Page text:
Offline brooksbeefarm

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Re: frames with no foundation
« Reply #12 on: December 22, 2015, 09:40:46 am »
You can also learn some new dance moves when that happens. :yes: Anyway, that's what i've heard. ;D Jack

Gypsi

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Re: frames with no foundation
« Reply #13 on: December 24, 2015, 11:09:30 am »
managed to keep the frame together that time but all deep foundationless without line or needing new line are now in the shed awaiting my time to restring them

Offline btg

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Re: frames with no foundation
« Reply #14 on: December 26, 2015, 09:02:42 pm »
Going foundationless is a challenge even for a seasoned beekeeper.  If you got a few years in with the bees I say go for it.  If your new to beekeeping save yourself from getting discouraged and start with foundation and work your way up.  I had 5 to 6 years in beekeeping before I went  foundationless. I haven't bought foundation in over 5 years and it still a  struggle  at times to get them to pull  wax straight
It is?  I have never used foundation. My parents did when I was a kid but they have not had bees in about 20 years. I have never had comb messed up what is so hard about not using foundation?

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Offline LazyBkpr

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Re: frames with no foundation
« Reply #15 on: December 26, 2015, 09:07:06 pm »
Bees will even mess up foundation if you deal with them long enough/have enough hives. There is always one or two that refuse to follow the rules. So if you have never had foundation, or foundation less frames messed up, count your blessings, and stand by!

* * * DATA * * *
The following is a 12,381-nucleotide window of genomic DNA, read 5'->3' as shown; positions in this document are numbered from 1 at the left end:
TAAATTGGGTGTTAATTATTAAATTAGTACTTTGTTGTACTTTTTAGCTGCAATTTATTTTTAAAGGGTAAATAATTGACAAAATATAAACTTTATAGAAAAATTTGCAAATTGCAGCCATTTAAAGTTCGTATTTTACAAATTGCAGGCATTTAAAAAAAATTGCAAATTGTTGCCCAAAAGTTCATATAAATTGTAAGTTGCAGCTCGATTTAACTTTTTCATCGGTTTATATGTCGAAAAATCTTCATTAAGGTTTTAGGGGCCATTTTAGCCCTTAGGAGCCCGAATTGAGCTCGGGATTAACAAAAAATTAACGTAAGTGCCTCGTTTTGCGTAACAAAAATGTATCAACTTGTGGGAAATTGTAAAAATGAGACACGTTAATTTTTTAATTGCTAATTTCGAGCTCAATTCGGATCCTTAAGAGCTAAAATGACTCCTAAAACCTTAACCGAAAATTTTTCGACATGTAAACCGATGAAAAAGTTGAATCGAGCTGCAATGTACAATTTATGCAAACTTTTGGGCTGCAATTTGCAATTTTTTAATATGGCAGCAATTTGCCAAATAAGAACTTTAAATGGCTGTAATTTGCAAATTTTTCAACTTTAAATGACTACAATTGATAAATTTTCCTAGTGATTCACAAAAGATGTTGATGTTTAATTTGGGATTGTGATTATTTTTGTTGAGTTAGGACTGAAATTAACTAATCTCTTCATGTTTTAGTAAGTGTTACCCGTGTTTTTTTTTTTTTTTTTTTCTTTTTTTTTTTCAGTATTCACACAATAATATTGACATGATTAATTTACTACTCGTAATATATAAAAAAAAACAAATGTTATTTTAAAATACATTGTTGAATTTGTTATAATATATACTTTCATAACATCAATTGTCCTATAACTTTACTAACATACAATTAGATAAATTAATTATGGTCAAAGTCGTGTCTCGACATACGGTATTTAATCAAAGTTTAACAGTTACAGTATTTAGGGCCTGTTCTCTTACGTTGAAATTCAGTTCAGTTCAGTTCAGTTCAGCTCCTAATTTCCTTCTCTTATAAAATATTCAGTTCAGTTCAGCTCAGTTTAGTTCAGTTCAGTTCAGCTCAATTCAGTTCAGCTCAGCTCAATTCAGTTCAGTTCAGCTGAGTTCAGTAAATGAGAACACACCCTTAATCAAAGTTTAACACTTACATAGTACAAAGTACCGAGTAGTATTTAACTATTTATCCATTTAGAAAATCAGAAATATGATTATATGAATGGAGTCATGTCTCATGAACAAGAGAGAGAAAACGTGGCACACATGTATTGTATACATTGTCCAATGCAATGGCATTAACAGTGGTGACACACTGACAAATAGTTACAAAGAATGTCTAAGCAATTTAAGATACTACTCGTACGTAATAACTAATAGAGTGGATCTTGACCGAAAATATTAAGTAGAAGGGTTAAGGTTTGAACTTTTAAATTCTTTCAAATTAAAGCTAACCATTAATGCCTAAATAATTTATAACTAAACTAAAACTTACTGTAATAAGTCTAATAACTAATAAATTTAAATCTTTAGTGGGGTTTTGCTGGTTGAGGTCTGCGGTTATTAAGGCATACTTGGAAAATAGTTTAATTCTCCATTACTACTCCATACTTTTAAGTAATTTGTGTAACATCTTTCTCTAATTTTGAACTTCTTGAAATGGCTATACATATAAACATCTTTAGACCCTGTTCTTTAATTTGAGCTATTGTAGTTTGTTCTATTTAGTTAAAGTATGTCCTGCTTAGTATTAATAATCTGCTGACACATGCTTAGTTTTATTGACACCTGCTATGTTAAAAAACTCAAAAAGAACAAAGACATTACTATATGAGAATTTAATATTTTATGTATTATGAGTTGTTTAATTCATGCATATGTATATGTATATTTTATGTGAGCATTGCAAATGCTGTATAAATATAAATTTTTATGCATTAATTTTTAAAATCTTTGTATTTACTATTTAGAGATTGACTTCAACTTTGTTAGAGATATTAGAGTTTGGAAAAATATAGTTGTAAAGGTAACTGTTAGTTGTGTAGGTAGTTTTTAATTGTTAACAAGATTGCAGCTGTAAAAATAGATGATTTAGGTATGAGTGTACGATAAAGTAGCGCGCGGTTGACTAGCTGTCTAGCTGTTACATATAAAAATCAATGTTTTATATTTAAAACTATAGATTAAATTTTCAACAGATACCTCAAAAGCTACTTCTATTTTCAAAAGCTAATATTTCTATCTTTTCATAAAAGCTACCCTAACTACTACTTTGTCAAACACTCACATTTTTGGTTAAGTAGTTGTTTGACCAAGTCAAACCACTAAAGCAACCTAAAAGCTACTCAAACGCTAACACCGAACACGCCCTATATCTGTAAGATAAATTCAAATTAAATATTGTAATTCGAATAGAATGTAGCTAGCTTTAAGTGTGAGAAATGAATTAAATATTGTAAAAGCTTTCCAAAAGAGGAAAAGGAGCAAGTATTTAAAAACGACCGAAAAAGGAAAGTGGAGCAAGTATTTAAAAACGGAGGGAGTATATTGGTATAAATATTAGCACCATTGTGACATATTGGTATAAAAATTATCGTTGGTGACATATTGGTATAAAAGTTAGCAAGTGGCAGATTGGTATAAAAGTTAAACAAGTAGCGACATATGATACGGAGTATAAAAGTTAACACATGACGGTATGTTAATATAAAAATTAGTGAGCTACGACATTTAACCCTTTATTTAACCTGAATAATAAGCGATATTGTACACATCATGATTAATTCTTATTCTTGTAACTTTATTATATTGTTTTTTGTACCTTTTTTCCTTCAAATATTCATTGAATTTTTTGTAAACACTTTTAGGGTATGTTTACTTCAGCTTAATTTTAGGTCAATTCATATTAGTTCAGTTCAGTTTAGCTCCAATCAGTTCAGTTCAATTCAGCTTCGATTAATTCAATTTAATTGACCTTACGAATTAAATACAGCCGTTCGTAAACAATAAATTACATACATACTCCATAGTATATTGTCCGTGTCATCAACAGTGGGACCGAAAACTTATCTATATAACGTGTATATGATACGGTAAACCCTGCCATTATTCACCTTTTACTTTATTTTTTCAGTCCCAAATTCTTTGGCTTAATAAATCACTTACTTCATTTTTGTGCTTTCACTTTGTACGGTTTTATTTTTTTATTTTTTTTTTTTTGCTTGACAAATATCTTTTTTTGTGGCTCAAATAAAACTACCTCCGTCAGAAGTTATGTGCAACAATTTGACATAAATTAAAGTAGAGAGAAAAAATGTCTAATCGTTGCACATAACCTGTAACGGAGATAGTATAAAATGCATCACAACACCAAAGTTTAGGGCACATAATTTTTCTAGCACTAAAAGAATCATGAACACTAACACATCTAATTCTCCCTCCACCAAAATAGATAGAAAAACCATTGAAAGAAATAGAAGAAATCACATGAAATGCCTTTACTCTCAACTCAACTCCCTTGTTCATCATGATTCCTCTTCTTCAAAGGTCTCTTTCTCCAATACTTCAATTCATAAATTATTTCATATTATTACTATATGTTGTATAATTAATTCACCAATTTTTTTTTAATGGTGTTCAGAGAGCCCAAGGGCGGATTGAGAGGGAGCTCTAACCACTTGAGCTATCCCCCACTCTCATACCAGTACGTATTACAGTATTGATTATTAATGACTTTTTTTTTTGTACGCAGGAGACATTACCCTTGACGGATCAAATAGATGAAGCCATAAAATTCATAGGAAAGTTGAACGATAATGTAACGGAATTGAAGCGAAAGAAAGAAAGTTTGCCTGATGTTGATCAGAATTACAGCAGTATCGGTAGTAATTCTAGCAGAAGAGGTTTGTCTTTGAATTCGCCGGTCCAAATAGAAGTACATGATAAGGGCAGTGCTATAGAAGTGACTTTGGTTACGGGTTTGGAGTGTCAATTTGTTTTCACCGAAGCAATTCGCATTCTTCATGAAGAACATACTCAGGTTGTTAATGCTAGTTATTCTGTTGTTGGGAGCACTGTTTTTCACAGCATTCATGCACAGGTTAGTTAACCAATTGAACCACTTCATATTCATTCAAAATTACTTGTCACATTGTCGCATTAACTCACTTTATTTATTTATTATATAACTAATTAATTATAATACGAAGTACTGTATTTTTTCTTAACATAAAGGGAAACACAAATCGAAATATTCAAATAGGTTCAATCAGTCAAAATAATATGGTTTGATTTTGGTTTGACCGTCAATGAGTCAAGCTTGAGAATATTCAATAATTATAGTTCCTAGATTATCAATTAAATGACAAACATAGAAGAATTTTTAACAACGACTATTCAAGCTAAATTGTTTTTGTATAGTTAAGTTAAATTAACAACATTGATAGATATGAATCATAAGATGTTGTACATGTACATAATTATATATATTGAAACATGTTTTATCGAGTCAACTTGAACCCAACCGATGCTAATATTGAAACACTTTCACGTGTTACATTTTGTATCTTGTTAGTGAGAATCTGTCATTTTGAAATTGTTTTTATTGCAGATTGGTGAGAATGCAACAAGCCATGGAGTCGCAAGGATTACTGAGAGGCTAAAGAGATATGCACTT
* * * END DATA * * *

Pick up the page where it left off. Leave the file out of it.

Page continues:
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Gypsi

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Re: frames with no foundation
« Reply #16 on: December 26, 2015, 09:33:48 pm »
Trouble with bees - they don't read the rule-books.

Offline rookie2531

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Re: frames with no foundation
« Reply #17 on: January 01, 2016, 07:01:25 pm »
I say, if you listen to people that say, wait until you have more experience, then your knowledge will grow as slow as theirs did.

Try different things and come up with what you like. What's the worst that can happen? You learn something?

Things I have done wrong... Split a first year package, twice. They all came out strong in the spring. Going foundation less on those splits. Comb looks awesome.  Grafting during season two. I made enough queens to sell nucs and give an extra queen to every nuc buyer, to say thanks for the start. Make winter quilts and use them, even though, locals say "our winters aren't cold enough for those". -20 last winter. 100% survival while hearing about their loses in the spring.

I could go on and on.... Live and try new things. You will be glad you did.

Offline brooksbeefarm

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Re: frames with no foundation
« Reply #18 on: January 01, 2016, 07:22:20 pm »
Can't argue with success  :no:, that's the way we learn, But what worked one year will rarely work the next, at least it hasn't for me. Keep up the good work. Jack

Offline efmesch

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Re: frames with no foundation
« Reply #19 on: January 02, 2016, 12:27:42 pm »
If I wanted to be not nice, I would say, "Heck, it's just beginner's (=rookie's) luck".  But, not only don't I want to be not nice, I admire you for what you did.  I'm sure you learned a lot of things in making those "risky" steps.  Success is a very good teacher and my "fear" is that before we realize it, you'll have to change your moniker from "rookie" to "professional".
 
Keep on making bold moves and I wish you full success every step along the way.  Just don't get disheartened when something goes wrong at some point.  We all have our mis-steps, and from them too we learn.

So long as you are not in beekeeping to make money, you can allow yourself the pleasure and the challenge of trying out ideas that others would be unwiling to attempt.  When you meet success with those bold moves, you can feel the real satisfaction of beekeeping.  I think you are justifiably basking in your successes so far.

Carry on!  :goodjob: